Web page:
Mere Christianity - C S Lewis (full audio book)
Mere Christianity, by Clive Staples (“C. S.”) Lewis, was first published in 1952 as an expansion of some radio talks Lewis had given during World War II. Though Lewis himself is best known for his children’s fantasy series, The Chronicles of Narnia, Mere Christianity is likely Lewis’s most famous work of Christian apologetics—a genre dedicated to addressing various critiques of Christian theology. Lewis was well poised to make this kind of argument, having grown disillusioned with Christianity as a teenager only to return to it as an adult. The success Mere Christianity has enjoyed since its publication is also due to its accessibility; Lewis was a scholar of literature rather than of theology, and so discusses complicated religious concepts in more conversational terms than a non-layperson might.
At the book’s outset, Lewis states that that there are aspects of Christian thought that have become muddled, and that Christians themselves have been subject to internal strife. Lewis seeks to restore unity to the Christian religion, focusing on the difference between Christian and non-Christian belief (as opposed to disputes between—and within—the various denominations of Christianity).
Lewis begins by discussing morality, arguing that almost all humans have an innate sense of right and wrong, and that the content of this moral code is largely universal. Although Lewis acknowledges that cultural differences do exist, he believes that these are generally minor and superficial. However, while this moral law appears to be objective in a certain sense, it isn’t binding; human beings have free will and can disobey it. Lewis concludes Book 1 by suggesting that while only a force similar to our own mind could provide us with a sense of what is good and right, our own behavior must put us at odds with that force a great deal of the time.
In Book 2, Lewis moves on to consider various religious ideas of what this force might be in light of his earlier discussion of the existence of good and evil. Whereas Pantheists believe that God is the universe, Christianity believes that God created the universe. It follows that, for Pantheists, God is both good and bad—or rather, that our understanding of good and bad is the byproduct of our own limitations, and that God is beyond such concepts. For Christians, by contrast, God is infinitely good and wants humans to behave in particular ways. Although Christianity recognizes that people can be wicked, it does not see badness as inherent in the way that religious Dualism does; to the Christian, all badness is ultimately perverted goodness, twisted as a result of humanity’s fall, which was the result of people thinking they could find happiness outside of God. The Christian story is ultimately about how the Son of God (Jesus Christ) took humanity’s sins upon Himself, because only God could do “perfect” penance for those sins and, in the process, restore us to our original nature. It is up to us, however, to choose to partake in the life that Christ’s sacrifice offers to us.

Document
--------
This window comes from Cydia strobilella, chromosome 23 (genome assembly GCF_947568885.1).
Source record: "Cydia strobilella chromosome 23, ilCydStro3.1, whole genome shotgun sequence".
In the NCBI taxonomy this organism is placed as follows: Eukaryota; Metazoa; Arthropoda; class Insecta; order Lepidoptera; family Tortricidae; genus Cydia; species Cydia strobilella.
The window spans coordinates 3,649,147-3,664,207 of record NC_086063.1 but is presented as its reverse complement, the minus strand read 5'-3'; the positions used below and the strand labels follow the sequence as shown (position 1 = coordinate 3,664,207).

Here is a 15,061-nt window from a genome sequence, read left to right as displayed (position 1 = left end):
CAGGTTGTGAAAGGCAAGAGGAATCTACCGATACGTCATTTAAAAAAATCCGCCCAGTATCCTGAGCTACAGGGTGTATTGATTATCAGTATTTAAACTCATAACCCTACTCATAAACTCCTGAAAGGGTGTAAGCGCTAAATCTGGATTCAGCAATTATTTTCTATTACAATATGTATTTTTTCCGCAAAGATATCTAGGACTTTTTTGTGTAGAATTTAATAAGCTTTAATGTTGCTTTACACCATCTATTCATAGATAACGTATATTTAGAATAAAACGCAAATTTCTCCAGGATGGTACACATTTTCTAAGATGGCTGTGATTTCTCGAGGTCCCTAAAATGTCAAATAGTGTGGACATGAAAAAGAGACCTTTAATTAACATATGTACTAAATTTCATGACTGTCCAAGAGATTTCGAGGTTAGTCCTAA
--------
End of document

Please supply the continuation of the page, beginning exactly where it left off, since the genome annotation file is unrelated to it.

Book 3 elaborates on what that choice looks like in practice, expanding on the three “Theological” virtues (faith, hope, and charity) and the four “Cardinal” virtues (prudence, temperance, justice, and fortitude) that Christians should seek to practice. He also devotes attention to the importance of chastity outside of marriage, and to the form a truly Christian society might take, emphasizing that it would likely not correspond to modern political notions of right and left. Finally, Lewis emphasizes the dangers of pride, which is the sin from which all other sins ultimately flow.
The final section of the book consists of basic Christian theology, as Lewis understands it. Lewis discusses the idea of a three-personed God (the Holy Trinity) and of God as existing beyond linear human time. The bulk of his argument, however, concerns the ultimate purpose of Christian morality, which is to transform us into “sons of God” in the truest sense—that is, to enable us to partake not only in biological life but in the spiritual life of Christ. This process is difficult; in fact, it is a kind of death. By choosing it, however, we become a new sort of person—the sort of person God intended us to be—and more fully ourselves.